Sunday, November 14, 2004

Roh Opposes Sanctions Against North Korea

Hello again,

I have come across another article, this one from The Korea Times, that describes Roh's opposition to the use of military force or imposition of sanctions against North Korea. According to the article, Roh stressed the following:
The current standoff over the North's nuclear weapons program should be resolved peacefully through the six-party dialogue. [...] The use of force lacks effectiveness as a negotiation tactic. I believe the United States, which has greatly contributed to the national economic development, will well understand this. [Also, any economic embargo] will only prolong the sense of instability and threat indefinitely.
You can access the article here.


John Woodside said...

I would have to say I agree. I think opening up trade with North Korea wouldn't hurt us in the slightest and would bring North Korea up to speed in world afairs. If other first world countries trade with North Korea we might as well. If we don't, North Korea's government can use that fact as a cruch, saying we are trying to hurt their people.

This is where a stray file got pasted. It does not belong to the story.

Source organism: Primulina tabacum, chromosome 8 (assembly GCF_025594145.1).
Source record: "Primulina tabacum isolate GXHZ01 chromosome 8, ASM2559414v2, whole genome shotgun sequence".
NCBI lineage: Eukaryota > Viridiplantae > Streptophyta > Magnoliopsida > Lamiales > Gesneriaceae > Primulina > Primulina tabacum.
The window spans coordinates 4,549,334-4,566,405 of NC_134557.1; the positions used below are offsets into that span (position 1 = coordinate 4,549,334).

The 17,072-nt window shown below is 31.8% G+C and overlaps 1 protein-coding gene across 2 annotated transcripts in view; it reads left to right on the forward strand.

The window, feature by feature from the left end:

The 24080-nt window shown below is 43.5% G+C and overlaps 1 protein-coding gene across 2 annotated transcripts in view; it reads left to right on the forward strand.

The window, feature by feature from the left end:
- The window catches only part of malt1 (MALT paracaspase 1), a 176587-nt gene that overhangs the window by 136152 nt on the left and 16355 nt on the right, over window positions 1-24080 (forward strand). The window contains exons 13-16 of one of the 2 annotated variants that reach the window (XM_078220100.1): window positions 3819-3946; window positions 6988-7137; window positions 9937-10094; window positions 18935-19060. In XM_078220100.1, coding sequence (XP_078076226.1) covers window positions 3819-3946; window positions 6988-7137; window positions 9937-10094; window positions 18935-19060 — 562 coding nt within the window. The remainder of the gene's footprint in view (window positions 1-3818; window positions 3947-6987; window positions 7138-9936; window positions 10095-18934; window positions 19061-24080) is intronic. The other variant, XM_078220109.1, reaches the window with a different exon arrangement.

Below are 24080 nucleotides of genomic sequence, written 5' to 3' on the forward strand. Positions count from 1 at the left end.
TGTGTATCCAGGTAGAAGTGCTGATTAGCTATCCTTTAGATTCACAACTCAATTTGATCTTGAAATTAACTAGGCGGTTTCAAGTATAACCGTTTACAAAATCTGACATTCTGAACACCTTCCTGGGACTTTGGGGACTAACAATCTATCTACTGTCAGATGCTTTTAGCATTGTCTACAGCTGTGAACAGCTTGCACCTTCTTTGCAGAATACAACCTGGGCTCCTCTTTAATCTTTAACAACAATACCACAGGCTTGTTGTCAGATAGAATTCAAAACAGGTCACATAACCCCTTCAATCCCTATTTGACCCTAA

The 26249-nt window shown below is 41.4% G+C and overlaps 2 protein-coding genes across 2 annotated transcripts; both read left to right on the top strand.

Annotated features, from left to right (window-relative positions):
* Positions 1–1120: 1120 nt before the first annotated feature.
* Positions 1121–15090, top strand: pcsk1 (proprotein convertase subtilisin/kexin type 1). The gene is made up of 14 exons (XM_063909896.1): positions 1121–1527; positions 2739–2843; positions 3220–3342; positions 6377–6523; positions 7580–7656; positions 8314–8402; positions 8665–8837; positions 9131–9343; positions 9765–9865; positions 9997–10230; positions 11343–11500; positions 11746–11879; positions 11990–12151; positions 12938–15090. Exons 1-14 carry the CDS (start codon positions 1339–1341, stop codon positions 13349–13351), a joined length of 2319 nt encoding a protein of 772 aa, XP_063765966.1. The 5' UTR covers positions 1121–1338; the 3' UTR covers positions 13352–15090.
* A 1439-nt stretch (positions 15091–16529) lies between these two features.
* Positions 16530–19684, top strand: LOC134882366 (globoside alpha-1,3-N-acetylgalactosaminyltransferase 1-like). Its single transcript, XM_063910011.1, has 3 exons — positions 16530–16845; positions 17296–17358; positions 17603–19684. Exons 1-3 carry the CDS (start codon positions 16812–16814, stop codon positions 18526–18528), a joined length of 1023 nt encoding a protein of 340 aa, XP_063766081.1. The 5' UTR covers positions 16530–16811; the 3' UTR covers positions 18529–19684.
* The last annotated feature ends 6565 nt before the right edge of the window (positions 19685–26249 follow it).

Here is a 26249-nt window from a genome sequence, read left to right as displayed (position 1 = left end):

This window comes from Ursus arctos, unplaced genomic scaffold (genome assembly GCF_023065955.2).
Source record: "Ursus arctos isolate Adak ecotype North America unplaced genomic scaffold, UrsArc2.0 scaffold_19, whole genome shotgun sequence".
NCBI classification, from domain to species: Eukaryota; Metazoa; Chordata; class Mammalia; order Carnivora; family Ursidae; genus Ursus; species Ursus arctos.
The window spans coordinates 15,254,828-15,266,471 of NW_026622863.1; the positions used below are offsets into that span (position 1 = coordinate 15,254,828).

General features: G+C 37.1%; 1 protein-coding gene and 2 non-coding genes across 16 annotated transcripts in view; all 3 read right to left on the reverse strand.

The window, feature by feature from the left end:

Bob Martin said...

This is an interesting topic that falls under some of the research I've been doing about former ROK President Kim Dae Jung's "Sunshine Policy" and the continuation of this positive engagement by President Roh. A lot of the controversy surrounding Roh's statements speaks to the number of domestic voices who disagree with this approach to dealing with the DPRK. Some say that Roh (and previously Kim) were too willing to be lenient toward North Korea because they risked angering Kim Jong Il and endangering the progress in inter-Korean relations.

As for me, I think that the ROK needs to walk the line between continuing to negotiate and offering a tough stance, because it's been pretty apparent that Kim Jong Il is willing and able to negotiations to his advantage to get economic relief without giving up very much.

Catherine said...

That's great that Roh supports the six party talks considering that is all that will be tried with President Bush but they have to actually take place to have any effect. I think he is foolish for thinking Bush won't use sanctions against North Korea. There is no way Bush will use aid to get North Korea back to where they were with international relations so sanctions are his only other option. I also think it is a little over zealous of Roh to say North Korea has been trying out a market economy. Their slight dabbling does not count as them testing out a new economic system.